Atharai: The Resilient Community

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Atharai is one of the remote villages of Tala Upazila in the district of Satkhira in Bangladesh. It is vulnerable to climate challenges such as water-logging, salinity, floods, storm surges, cyclones, dense fog, and droughts. There are about 200 households in Atharai and the socio-economic make-up of these households is approximately 5% wealthy, 15% middle-income, 50% poor, and 30% extremely poor. 80% of these households are Muslim, while 20% are Hindu. Almost 90% of the households depend primarily on agriculture, and 10% on other activities, such as cow rearing and small businesses.

In this region, agriculture has been struggling to cope with the challenges posed by climate change. For the last 10 years, Atharai village has been submerged under stagnant water from July to December (7 months each year). Sitting for so long underwater, the land’s soil salinity increases and nutrient content falls. Boro rice, one of the major cereal crops, is cultivated once a year during the summer. Poorly adapted to the changing environmental conditions, the Boro rice harvest is now failing to produce the yields that farmers have seen in the past. Rice requires large volumes of water for irrigation, which is usually purchased at great expense, resulting in higher production costs. Even though the government and a number of NGOs have worked to address climate challenges, they have not yet been successful in reducing the effects of climate vulnerabilities. The poor and extremely poor farmers of Atharai village are exploring alternative options to cope with the adverse impacts of climate change.

CARE Bangladesh launched Phase II of the Pathways to Secure and Resilient Livelihoods project in December 2015 in the village of Atharai. The purpose of this project is to build “more resilient households”. Pathways has trained individuals in the communities and formed 3 occupational groups (rice, dairy and wage). These groups consist of 136 poor and extremely poor women farmers. The Pathways program implemented a Climate Vulnerability and Capacity Analysis (CVCA) at the outset. The CVCA has helped communities identify the root causes of water-logging and salinity, including other climatic hazards, as well as the impact on seasonal crops and their life cycle. At first, the farmers were doubtful of the credibility of the Pathways program; however, after comparing the program to those of other development organizations, they concluded that Pathways was a better alternative. Apart from the CVCA, Pathways has facilitated a number of technical sessions on sustainable, productive, equitable, and resilient (climate-smart) agricultural practices for cereal and vegetable crops and dairy farming. In addition, technical sessions on gender were taught to FFBS farmers to sensitize men to gender inequalities.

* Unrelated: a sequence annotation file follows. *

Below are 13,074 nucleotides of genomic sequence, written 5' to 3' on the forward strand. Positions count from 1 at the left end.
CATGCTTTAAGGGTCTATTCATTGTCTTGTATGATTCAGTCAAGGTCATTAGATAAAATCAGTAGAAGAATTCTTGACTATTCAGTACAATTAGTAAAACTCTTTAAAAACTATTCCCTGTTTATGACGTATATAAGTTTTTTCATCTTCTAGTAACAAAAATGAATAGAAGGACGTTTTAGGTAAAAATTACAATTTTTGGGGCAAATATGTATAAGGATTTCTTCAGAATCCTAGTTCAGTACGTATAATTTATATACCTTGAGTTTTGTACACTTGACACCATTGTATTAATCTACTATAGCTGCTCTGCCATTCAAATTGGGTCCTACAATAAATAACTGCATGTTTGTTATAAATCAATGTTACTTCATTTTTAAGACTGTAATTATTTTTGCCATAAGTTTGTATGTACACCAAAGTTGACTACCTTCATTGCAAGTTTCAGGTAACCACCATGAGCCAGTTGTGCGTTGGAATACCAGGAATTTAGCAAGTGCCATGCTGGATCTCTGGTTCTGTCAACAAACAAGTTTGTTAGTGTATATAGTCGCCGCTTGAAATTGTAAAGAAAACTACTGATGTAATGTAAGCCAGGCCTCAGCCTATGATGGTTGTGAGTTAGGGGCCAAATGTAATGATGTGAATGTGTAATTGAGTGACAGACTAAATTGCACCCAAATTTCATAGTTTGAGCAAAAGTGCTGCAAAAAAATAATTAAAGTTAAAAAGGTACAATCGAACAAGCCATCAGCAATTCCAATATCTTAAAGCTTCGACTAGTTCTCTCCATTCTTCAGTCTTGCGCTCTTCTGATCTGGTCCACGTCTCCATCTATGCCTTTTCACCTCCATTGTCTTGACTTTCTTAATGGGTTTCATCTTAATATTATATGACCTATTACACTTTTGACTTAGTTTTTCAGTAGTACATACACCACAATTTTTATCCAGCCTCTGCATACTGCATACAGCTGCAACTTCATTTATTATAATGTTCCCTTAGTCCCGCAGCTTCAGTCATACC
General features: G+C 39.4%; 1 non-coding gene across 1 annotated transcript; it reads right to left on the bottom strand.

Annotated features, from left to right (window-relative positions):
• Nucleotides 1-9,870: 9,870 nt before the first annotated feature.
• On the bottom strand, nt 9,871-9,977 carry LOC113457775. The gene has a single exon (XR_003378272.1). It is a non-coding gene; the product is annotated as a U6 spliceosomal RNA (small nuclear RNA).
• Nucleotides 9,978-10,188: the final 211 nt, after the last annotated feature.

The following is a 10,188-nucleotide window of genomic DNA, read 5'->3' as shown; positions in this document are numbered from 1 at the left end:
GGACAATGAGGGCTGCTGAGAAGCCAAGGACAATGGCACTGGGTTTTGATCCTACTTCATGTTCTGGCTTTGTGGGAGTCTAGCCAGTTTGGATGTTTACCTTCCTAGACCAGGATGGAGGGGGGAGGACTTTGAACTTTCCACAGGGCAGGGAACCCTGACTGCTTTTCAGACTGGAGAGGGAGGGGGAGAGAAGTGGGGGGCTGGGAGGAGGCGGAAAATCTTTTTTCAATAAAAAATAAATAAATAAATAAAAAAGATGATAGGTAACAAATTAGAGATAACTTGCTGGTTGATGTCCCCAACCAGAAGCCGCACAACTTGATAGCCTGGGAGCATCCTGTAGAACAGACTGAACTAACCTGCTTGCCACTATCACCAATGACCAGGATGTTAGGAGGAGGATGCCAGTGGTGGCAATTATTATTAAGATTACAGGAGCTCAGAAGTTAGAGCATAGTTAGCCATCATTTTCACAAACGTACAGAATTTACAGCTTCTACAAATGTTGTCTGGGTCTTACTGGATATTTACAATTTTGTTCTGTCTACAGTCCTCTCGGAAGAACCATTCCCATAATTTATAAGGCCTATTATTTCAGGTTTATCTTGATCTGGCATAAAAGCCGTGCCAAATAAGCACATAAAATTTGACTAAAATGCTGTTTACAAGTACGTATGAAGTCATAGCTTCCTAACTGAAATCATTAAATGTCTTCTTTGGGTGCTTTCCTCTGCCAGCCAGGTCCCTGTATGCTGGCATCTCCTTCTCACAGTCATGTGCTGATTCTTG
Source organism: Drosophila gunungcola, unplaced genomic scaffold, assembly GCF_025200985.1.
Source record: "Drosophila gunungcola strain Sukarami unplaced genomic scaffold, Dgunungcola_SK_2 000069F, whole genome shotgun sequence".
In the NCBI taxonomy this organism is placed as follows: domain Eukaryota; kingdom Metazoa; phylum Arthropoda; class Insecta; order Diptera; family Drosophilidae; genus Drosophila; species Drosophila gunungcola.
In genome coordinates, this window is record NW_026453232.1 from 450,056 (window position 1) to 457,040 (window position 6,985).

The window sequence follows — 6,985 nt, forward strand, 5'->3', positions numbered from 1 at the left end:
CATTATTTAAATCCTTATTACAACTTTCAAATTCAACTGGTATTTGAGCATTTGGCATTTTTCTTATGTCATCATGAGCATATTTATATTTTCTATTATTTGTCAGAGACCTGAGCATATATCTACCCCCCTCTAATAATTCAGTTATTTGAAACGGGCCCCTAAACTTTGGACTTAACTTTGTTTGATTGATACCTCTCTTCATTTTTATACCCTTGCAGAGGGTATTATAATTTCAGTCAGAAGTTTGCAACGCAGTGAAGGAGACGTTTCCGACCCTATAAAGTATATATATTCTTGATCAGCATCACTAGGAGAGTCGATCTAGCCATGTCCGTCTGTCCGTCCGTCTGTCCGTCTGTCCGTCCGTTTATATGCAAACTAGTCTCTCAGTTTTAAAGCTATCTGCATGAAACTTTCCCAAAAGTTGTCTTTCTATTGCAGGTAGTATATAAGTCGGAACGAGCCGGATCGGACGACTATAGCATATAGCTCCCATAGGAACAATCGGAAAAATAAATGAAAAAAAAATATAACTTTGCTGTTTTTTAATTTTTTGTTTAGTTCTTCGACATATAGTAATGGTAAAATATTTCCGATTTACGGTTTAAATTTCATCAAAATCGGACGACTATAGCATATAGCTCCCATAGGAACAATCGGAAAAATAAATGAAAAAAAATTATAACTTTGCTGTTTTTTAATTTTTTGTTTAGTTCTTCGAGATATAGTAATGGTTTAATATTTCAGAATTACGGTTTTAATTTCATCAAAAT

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Based on the CVCA findings, the community developed a Climate Adaptation and Action Plan (CAAP) and established demonstration plots that helped them identify BRRI Dhan 63 and SL-8 as the best adaptive rice crops for the summer season. These crops give 7.89 to 8.33 metric tons per hectare yield (0.99 to 1.04 times higher than the one used previously). Farmers shared the results with their community, and prepared a plan to distribute the seeds among neighboring farmers for the next crop season. The locally elected body, Union Parishad (chairmen, members and local elites), was impressed with the results and committed to provide the necessary support to ensure that farmers continue to see the benefits already introduced by the Pathways program.